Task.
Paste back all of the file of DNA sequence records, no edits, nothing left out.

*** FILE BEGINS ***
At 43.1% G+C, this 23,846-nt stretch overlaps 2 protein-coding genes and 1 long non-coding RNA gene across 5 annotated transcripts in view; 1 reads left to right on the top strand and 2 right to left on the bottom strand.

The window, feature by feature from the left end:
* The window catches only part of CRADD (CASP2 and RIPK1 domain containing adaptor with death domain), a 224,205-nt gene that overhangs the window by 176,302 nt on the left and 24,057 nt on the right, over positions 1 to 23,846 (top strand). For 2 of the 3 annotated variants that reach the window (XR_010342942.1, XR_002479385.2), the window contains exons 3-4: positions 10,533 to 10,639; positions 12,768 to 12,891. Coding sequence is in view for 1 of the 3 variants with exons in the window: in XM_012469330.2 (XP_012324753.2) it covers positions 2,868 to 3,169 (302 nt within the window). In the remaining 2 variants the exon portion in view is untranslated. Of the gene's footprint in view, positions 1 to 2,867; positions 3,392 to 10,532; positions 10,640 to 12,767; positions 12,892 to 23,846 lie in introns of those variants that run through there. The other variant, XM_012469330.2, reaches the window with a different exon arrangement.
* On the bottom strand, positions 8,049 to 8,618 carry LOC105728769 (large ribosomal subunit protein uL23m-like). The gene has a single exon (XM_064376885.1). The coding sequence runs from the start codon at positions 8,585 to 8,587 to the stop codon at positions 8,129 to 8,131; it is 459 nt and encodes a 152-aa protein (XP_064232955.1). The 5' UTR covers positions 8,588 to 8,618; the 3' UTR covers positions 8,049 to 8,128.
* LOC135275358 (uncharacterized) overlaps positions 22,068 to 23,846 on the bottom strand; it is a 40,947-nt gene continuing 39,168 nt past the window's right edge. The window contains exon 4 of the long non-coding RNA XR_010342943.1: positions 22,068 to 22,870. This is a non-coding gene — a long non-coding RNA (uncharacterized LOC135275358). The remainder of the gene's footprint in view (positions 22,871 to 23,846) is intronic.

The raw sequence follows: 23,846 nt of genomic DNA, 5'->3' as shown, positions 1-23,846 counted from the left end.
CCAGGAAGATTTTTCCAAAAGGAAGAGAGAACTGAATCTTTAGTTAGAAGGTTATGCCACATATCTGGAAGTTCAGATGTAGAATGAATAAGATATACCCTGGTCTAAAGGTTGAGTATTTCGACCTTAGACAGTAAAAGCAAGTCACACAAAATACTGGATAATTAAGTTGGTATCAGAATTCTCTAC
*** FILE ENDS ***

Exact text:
At 43.1% G+C, this 23,846-nt stretch overlaps 2 protein-coding genes and 1 long non-coding RNA gene across 5 annotated transcripts in view; 1 reads left to right on the top strand and 2 right to left on the bottom strand.

The window, feature by feature from the left end:
* The window catches only part of CRADD (CASP2 and RIPK1 domain containing adaptor with death domain), a 224,205-nt gene that overhangs the window by 176,302 nt on the left and 24,057 nt on the right, over positions 1 to 23,846 (top strand). For 2 of the 3 annotated variants that reach the window (XR_010342942.1, XR_002479385.2), the window contains exons 3-4: positions 10,533 to 10,639; positions 12,768 to 12,891. Coding sequence is in view for 1 of the 3 variants with exons in the window: in XM_012469330.2 (XP_012324753.2) it covers positions 2,868 to 3,169 (302 nt within the window). In the remaining 2 variants the exon portion in view is untranslated. Of the gene's footprint in view, positions 1 to 2,867; positions 3,392 to 10,532; positions 10,640 to 12,767; positions 12,892 to 23,846 lie in introns of those variants that run through there. The other variant, XM_012469330.2, reaches the window with a different exon arrangement.
* On the bottom strand, positions 8,049 to 8,618 carry LOC105728769 (large ribosomal subunit protein uL23m-like). The gene has a single exon (XM_064376885.1). The coding sequence runs from the start codon at positions 8,585 to 8,587 to the stop codon at positions 8,129 to 8,131; it is 459 nt and encodes a 152-aa protein (XP_064232955.1). The 5' UTR covers positions 8,588 to 8,618; the 3' UTR covers positions 8,049 to 8,128.
* LOC135275358 (uncharacterized) overlaps positions 22,068 to 23,846 on the bottom strand; it is a 40,947-nt gene continuing 39,168 nt past the window's right edge. The window contains exon 4 of the long non-coding RNA XR_010342943.1: positions 22,068 to 22,870. This is a non-coding gene — a long non-coding RNA (uncharacterized LOC135275358). The remainder of the gene's footprint in view (positions 22,871 to 23,846) is intronic.

The raw sequence follows: 23,846 nt of genomic DNA, 5'->3' as shown, positions 1-23,846 counted from the left end.
CCAGGAAGATTTTTCCAAAAGGAAGAGAGAACTGAATCTTTAGTTAGAAGGTTATGCCACATATCTGGAAGTTCAGATGTAGAATGAATAAGATATACCCTGGTCTAAAGGTTGAGTATTTCGACCTTAGACAGTAAAAGCAAGTCACACAAAATACTGGATAATTAAGTTGGTATCAGAATTCTCTAC